South African Girl Survives Attack, Then Dies In Crash

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CORRECTION South Africa Crash Victim Child

A South African girl who survived a criminal attack that shocked the nation was among those killed when a train hit a school van this week, a family spokesman said Friday.

Liesel Augis was only six years old when she was raped, beaten unconscious with a brick and thrown into a fire by a family friend in 2006. She survived and became known as “Little Rock” because of her strength and resilience.

On Wednesday, Liesel’s bus driver went around a closed railroad crossing gate and the van was hit by a train. Nine children died at the scene in Cape Town, and a 10th died Friday. Only the driver and four children survived.

Family spokesman Malvern de Bruyn said that Liesel had a zest for life, and the accident has left a deep scar in the family and the nation.

“We could see she was someone who wanted to defy anything that would cut her life,” de Bruyn said.

Liesel’s 2006 attacker, Abraham James, was sentenced to 28 years in jail without parole.

Her attack was one of many that took place between 2000 and 2006 by several assailants at a stretch of open land in a suburb of Cape Town now known as “Bushes of Devil.”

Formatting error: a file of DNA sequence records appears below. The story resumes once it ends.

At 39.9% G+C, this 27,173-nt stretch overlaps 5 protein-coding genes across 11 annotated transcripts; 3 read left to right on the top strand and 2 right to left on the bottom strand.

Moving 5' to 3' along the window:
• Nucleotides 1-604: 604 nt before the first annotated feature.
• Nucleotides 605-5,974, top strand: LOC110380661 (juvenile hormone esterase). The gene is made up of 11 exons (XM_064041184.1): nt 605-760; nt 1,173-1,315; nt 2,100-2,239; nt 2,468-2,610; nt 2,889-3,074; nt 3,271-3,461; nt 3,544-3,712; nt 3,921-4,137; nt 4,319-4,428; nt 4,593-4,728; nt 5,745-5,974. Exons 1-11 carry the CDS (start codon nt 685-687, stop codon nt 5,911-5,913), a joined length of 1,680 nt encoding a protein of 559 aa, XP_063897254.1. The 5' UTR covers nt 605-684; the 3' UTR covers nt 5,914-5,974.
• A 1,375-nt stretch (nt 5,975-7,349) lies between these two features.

The family’s plight did not end with her attack. Days after James’ arrest, unknown people tried to set fire to Liesel’s home. De Bruyn said he had to find a refuge for them in the same area.

After the attack Liesel started school at the Good Hope Primary School in Kuilsrivier, a suburb of Cape Town. She had to conceal her name and the incident from her schoolmates, de Bruyn said.

“We could not divulge her real name, only the school principal knew the name,” de Bruyn said. But “the private school opened their arms to our child and gave all the support she needed.”

Text continues after Pictures of the Week gallery:

Even Liesel would not talk about the incident, and would only refer to herself as “Little Rock,” the name de Bruyn gave her, he said. The pseudonym suppressed her pain and her anger, but allowed her to build friendships without being taunted at school, he said.

De Bruyn derived the name from the 1956 march in which some 20,000 women protested against the introduction of pass books that the apartheid government required them to carry at all times which restricted them to certain areas. The women then chanted, “you struck a rock, you struck a woman.”

“I named her ‘Little Rock’ because she was as tough as a rock like those women who fight against apartheid,” he said.

Liesel’s problems were compounded by a family that was destitute and lived in a shack, he said.

She was only able to go to school after a trust fund called The Little Rock Foundation was started for her and other child victims of rape. Local academics, non-governmental organizations and the community of Greater Blue Downs in western South Africa contributed to the foundation.

The family that had to deal with the attacks, now has to deal with their little girl’s death. Police said they are investigating a case of homicide against the van driver.

Liesel will be buried on Sept. 4 along with nine other victims from Wednesday’s crash.

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